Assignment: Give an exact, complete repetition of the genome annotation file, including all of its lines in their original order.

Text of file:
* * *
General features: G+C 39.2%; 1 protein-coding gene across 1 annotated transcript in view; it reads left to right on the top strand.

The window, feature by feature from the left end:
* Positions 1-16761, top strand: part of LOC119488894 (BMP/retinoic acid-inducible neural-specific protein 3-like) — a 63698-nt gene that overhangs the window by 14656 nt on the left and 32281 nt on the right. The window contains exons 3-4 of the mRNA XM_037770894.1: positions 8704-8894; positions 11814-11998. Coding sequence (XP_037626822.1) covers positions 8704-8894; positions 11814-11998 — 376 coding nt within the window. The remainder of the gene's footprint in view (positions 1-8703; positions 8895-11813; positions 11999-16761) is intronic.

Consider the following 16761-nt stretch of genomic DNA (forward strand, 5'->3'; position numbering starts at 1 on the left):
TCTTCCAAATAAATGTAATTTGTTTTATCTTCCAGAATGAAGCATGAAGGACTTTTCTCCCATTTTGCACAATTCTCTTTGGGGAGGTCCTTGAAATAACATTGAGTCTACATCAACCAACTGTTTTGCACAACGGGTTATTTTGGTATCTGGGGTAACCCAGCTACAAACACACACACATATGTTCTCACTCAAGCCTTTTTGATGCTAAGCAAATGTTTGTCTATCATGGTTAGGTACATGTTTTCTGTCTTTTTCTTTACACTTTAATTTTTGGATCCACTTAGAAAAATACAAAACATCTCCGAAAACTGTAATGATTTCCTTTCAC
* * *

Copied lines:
General features: G+C 39.2%; 1 protein-coding gene across 1 annotated transcript in view; it reads left to right on the top strand.

The window, feature by feature from the left end:
* Positions 1-16761, top strand: part of LOC119488894 (BMP/retinoic acid-inducible neural-specific protein 3-like) — a 63698-nt gene that overhangs the window by 14656 nt on the left and 32281 nt on the right. The window contains exons 3-4 of the mRNA XM_037770894.1: positions 8704-8894; positions 11814-11998. Coding sequence (XP_037626822.1) covers positions 8704-8894; positions 11814-11998 — 376 coding nt within the window. The remainder of the gene's footprint in view (positions 1-8703; positions 8895-11813; positions 11999-16761) is intronic.

Consider the following 16761-nt stretch of genomic DNA (forward strand, 5'->3'; position numbering starts at 1 on the left):
TCTTCCAAATAAATGTAATTTGTTTTATCTTCCAGAATGAAGCATGAAGGACTTTTCTCCCATTTTGCACAATTCTCTTTGGGGAGGTCCTTGAAATAACATTGAGTCTACATCAACCAACTGTTTTGCACAACGGGTTATTTTGGTATCTGGGGTAACCCAGCTACAAACACACACACATATGTTCTCACTCAAGCCTTTTTGATGCTAAGCAAATGTTTGTCTATCATGGTTAGGTACATGTTTTCTGTCTTTTTCTTTACACTTTAATTTTTGGATCCACTTAGAAAAATACAAAACATCTCCGAAAACTGTAATGATTTCCTTTCAC